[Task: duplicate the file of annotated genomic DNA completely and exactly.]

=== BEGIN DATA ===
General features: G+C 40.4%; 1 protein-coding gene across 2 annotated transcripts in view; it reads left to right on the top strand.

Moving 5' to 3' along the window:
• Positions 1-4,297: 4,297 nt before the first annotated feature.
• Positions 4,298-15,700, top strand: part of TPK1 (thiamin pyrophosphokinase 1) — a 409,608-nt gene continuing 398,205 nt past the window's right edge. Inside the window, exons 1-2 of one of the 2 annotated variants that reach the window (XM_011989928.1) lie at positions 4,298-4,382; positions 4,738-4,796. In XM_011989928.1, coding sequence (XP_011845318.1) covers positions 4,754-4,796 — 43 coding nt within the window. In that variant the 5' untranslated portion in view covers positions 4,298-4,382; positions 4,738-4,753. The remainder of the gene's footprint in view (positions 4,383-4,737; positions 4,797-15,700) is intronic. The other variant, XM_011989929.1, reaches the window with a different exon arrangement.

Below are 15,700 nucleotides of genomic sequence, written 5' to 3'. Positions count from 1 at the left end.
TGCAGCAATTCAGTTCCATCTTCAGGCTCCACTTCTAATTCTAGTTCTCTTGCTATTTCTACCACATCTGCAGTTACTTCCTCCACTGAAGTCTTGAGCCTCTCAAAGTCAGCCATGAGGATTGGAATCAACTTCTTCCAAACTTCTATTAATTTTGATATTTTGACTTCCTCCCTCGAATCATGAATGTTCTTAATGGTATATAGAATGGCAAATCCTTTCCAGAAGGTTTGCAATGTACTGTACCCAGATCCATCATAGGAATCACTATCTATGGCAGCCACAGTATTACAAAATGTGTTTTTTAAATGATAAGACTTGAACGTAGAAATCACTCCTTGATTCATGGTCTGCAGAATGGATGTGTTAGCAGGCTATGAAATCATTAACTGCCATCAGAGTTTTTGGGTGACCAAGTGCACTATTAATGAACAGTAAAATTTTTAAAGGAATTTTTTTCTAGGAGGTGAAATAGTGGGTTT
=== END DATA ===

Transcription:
General features: G+C 40.4%; 1 protein-coding gene across 2 annotated transcripts in view; it reads left to right on the top strand.

Moving 5' to 3' along the window:
• Positions 1-4,297: 4,297 nt before the first annotated feature.
• Positions 4,298-15,700, top strand: part of TPK1 (thiamin pyrophosphokinase 1) — a 409,608-nt gene continuing 398,205 nt past the window's right edge. Inside the window, exons 1-2 of one of the 2 annotated variants that reach the window (XM_011989928.1) lie at positions 4,298-4,382; positions 4,738-4,796. In XM_011989928.1, coding sequence (XP_011845318.1) covers positions 4,754-4,796 — 43 coding nt within the window. In that variant the 5' untranslated portion in view covers positions 4,298-4,382; positions 4,738-4,753. The remainder of the gene's footprint in view (positions 4,383-4,737; positions 4,797-15,700) is intronic. The other variant, XM_011989929.1, reaches the window with a different exon arrangement.

Below are 15,700 nucleotides of genomic sequence, written 5' to 3'. Positions count from 1 at the left end.
TGCAGCAATTCAGTTCCATCTTCAGGCTCCACTTCTAATTCTAGTTCTCTTGCTATTTCTACCACATCTGCAGTTACTTCCTCCACTGAAGTCTTGAGCCTCTCAAAGTCAGCCATGAGGATTGGAATCAACTTCTTCCAAACTTCTATTAATTTTGATATTTTGACTTCCTCCCTCGAATCATGAATGTTCTTAATGGTATATAGAATGGCAAATCCTTTCCAGAAGGTTTGCAATGTACTGTACCCAGATCCATCATAGGAATCACTATCTATGGCAGCCACAGTATTACAAAATGTGTTTTTTAAATGATAAGACTTGAACGTAGAAATCACTCCTTGATTCATGGTCTGCAGAATGGATGTGTTAGCAGGCTATGAAATCATTAACTGCCATCAGAGTTTTTGGGTGACCAAGTGCACTATTAATGAACAGTAAAATTTTTAAAGGAATTTTTTTCTAGGAGGTGAAATAGTGGGTTT